AmiCOUR IP Group News and Opinions

Dodd-Frank Trolls?
Higher SEC Rewards for Reporting Stock Fraud

Buy Now:
XPRT Ventures
 Clicks  On eBay

Google Buys ITA:
MIT Knows How to Fly



Welcome to the AmiCOUR IP Blog.  We invite your comments.  Past Issues.

July 21, 2010 - This year's wave of "patent marking troll" qui-tam lawsuits has put companies on notice that patent numbers listed on products must be legitimate.  After a tidal wave of SEC reporting violations, the government now wants private watchdogs to report fraud for a reward. The Dodd-Frank Bill proposes 10 - 30 percent rewards for successful cases. For Madoff sized cases, the incentive is huge. Past SEC reward programs have not performed well.

July 13, 2010 - In what may turn out to be one of the largest patent infringement suits this year, Connecticut based XPRT Ventures LLC filed an infringement suit against eBay. The online auctioneer is no stranger to the Federal Courts, being a named party on over 30 PACER "category 830" case listings with more than 10 cases remaining unsettled, the majority of which were filed in late 2009 or 2010.  A significant number involved non-practicing entities. The XPRT case is making headlines because it alleges a $3.8 billion damage claim based in part based on its position that the inventor gave eBay the idea to integrate PayPal's platform into its online auction system.  The Delaware District Court complaint states that eBay benefited from the idea, at the time subject of a pending application,  and "EBay also knew or should have known that such modification and combination would violate Inventors' patent application claims should they issue as patents." In other news, NPT, plaintiff in the high profile RIM case several years ago, has filed new infringement claims against several manufacturers of popular smart phones, including Apple, Motorola, and others, also naming Google and Microsoft as defendants.  NTP claims over 50 patents in its portfolio.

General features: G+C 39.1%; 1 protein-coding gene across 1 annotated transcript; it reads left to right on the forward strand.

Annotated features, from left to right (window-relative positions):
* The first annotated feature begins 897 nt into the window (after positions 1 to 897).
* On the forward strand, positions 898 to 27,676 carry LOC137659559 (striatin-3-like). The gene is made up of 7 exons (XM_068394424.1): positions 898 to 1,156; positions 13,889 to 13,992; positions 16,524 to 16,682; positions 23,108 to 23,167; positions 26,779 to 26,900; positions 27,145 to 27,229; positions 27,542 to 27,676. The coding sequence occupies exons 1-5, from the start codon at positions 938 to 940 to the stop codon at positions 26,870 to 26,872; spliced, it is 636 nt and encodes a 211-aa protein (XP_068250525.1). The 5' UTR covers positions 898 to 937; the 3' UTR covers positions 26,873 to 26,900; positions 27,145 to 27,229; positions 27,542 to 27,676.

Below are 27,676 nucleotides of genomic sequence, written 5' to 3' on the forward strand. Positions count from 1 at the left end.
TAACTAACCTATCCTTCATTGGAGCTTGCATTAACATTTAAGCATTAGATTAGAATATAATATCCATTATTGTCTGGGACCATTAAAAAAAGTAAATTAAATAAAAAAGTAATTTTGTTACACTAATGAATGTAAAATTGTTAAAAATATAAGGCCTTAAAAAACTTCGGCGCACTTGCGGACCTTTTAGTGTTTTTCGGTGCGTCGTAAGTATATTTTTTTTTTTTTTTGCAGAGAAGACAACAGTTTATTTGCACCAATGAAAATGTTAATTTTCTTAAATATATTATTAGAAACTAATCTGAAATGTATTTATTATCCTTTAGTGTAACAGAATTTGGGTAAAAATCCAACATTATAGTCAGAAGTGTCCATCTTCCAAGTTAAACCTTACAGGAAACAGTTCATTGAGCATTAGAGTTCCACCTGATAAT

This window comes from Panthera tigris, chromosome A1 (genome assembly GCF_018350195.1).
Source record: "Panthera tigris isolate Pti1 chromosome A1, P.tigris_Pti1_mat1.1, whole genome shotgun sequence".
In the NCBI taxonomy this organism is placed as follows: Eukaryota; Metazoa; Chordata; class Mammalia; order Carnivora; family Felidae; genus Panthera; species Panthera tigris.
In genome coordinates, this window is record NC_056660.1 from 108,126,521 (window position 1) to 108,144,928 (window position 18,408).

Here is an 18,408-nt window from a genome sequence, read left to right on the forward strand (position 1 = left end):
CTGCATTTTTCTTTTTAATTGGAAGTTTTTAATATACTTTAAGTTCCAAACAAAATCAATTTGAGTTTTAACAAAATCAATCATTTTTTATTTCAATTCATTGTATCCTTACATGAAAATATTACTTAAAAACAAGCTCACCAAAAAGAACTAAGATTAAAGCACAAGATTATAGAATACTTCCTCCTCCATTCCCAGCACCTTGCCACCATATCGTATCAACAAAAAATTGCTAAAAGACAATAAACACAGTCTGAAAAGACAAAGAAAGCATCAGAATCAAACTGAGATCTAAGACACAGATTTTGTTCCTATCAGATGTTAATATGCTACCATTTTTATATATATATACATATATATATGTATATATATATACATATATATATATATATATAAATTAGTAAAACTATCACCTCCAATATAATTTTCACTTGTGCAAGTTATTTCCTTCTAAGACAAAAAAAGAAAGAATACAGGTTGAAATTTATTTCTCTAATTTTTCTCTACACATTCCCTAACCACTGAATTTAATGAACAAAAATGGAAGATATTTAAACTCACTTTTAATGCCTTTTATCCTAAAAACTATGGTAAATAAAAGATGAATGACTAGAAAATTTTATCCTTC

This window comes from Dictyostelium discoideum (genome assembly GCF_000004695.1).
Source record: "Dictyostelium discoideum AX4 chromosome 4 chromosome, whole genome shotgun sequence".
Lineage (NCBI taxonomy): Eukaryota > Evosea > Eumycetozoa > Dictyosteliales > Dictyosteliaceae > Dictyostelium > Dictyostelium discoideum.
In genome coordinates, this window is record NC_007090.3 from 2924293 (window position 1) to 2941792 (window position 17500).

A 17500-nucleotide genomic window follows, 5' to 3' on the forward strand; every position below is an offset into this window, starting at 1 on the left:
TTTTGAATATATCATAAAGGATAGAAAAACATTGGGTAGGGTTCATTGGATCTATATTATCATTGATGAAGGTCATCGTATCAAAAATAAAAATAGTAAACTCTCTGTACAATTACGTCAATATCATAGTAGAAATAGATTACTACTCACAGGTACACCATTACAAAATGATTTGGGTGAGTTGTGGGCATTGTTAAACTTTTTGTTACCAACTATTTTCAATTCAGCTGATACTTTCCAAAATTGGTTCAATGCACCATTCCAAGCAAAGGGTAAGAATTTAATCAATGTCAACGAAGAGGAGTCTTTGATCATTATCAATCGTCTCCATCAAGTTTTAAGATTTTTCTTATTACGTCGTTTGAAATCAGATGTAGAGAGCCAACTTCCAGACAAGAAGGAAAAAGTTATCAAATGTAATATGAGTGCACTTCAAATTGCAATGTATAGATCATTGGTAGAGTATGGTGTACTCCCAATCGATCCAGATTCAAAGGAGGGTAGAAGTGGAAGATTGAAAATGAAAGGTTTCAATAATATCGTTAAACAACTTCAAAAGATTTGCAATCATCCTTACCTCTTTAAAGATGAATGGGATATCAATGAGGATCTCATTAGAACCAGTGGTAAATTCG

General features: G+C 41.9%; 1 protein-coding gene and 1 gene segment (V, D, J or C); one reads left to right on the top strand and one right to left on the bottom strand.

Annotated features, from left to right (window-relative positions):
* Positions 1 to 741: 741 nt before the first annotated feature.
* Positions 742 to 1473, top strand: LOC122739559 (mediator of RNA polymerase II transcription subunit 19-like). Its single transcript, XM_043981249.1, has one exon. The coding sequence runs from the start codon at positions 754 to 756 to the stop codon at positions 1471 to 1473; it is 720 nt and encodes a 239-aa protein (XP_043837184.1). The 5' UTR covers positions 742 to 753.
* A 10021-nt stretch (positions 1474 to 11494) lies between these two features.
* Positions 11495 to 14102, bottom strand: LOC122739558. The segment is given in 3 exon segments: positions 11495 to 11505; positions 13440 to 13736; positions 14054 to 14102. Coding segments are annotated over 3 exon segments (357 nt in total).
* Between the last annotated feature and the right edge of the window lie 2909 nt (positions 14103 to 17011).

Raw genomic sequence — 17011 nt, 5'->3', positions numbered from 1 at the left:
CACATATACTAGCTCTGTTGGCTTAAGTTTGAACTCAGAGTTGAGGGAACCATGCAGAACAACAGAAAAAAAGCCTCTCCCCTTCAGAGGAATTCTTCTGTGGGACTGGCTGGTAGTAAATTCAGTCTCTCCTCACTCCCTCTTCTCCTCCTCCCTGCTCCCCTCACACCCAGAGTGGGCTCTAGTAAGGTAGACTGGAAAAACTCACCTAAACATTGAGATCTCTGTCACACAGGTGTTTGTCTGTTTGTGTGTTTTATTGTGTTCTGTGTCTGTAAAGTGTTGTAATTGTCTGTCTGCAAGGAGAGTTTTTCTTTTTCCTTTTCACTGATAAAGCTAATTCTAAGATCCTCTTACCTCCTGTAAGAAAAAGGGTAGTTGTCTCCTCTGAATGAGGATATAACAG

July 1 2010 - Google today announced the acquisition of Cambridge based ITA Software, undeniably the most comprehensive and user friendly air fare and schedule lookup site.  ITA is approximately a decade old, originally founded by MIT software experts who developed new ways to access and merge results from different airline CRM's. The site drew almost immediate praise for its simple and intuitive approach to presenting data to would be air travelers, and is one of the few things about the airline industry that has never been panned by consumer travel advocates like Kate Hanni or Christopher Elliott.  The original flight lookup format has not changed significantly in ten years, presenting flight data in ways to sort and select based on almost any desired criteria; for example, by carrier, total transit time, departure or arrival time, price, and more. After all, why fix what worked well from the get go and was never broken? Today's announcement named a price of $700 million. Ironically, the web site cannot actually sell you a ticket.  Instead, it just tells flyers exactly what to ask for. The site has no advertisers; however, its phenomenal search engine is operating behind the scenes within the e-travel industry.  Check out   Read comments.